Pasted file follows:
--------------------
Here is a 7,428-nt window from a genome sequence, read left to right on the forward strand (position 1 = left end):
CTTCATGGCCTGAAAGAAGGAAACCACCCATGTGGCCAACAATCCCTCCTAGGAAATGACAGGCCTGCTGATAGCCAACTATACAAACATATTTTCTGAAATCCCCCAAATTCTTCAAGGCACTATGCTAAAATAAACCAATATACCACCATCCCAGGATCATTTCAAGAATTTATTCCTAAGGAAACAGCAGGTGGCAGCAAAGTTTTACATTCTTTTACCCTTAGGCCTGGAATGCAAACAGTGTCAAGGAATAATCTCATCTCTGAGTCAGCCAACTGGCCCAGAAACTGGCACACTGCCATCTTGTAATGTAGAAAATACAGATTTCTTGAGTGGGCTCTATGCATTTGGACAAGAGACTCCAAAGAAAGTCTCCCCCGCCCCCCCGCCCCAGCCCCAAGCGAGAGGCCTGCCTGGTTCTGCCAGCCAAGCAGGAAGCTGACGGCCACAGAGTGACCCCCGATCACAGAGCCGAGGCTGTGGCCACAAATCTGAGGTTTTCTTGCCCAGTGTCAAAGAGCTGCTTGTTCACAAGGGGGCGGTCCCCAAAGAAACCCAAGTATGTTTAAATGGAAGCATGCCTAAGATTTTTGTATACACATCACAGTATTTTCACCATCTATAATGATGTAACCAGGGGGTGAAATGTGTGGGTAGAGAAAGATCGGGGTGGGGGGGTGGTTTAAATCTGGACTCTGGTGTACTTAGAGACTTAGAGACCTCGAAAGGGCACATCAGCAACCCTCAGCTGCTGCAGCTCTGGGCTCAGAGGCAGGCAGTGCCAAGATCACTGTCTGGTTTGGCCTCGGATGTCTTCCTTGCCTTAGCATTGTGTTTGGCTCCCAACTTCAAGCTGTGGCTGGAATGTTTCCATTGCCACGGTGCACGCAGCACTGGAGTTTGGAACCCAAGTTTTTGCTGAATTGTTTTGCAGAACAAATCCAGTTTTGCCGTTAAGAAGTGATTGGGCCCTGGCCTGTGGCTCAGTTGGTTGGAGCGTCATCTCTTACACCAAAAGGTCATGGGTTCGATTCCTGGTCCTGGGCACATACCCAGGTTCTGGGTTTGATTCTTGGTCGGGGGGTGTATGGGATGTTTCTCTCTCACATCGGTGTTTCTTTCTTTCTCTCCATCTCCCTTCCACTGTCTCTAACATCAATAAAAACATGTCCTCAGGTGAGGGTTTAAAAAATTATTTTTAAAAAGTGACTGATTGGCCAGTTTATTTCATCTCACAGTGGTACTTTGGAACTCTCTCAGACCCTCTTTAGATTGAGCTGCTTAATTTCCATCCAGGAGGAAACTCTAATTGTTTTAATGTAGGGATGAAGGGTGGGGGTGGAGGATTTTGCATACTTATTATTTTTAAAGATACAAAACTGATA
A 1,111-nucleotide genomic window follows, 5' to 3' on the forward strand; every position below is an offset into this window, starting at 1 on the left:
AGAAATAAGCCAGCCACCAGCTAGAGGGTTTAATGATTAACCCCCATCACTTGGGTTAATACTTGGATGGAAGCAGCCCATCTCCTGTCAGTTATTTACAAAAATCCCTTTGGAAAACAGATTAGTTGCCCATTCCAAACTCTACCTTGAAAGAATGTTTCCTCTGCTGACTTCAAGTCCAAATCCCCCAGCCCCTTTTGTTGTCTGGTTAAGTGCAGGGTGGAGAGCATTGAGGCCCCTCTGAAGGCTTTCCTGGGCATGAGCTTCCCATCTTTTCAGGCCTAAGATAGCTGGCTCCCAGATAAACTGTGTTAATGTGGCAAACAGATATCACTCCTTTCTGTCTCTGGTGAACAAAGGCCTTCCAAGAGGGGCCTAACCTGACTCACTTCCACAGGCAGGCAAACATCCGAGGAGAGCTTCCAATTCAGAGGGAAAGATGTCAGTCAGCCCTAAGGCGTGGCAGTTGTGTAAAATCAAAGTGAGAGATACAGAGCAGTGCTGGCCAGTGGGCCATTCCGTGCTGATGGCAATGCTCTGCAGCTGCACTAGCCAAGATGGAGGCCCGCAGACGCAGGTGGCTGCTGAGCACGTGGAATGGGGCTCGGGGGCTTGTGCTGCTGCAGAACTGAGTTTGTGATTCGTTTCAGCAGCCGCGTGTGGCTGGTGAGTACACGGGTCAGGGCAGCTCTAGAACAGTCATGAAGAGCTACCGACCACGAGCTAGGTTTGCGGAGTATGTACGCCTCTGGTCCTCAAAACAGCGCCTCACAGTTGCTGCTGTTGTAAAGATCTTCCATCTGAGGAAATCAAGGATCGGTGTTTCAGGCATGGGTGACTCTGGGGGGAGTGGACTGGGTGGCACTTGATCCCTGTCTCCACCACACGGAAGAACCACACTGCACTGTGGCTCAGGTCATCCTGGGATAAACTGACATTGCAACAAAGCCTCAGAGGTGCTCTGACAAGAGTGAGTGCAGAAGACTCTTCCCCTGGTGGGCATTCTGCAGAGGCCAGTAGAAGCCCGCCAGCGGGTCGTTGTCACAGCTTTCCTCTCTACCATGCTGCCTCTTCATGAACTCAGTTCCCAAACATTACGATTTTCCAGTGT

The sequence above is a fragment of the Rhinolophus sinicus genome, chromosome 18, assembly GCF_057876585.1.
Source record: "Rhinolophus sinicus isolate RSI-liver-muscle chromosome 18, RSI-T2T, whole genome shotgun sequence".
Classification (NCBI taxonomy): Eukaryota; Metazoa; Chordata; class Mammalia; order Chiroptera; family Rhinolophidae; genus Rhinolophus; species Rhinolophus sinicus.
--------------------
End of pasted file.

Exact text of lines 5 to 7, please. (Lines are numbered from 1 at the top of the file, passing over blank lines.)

The sequence above is a fragment of the Rhinolophus sinicus genome, chromosome 18, assembly GCF_057876585.1.
Source record: "Rhinolophus sinicus isolate RSI-liver-muscle chromosome 18, RSI-T2T, whole genome shotgun sequence".
Classification (NCBI taxonomy): Eukaryota; Metazoa; Chordata; class Mammalia; order Chiroptera; family Rhinolophidae; genus Rhinolophus; species Rhinolophus sinicus.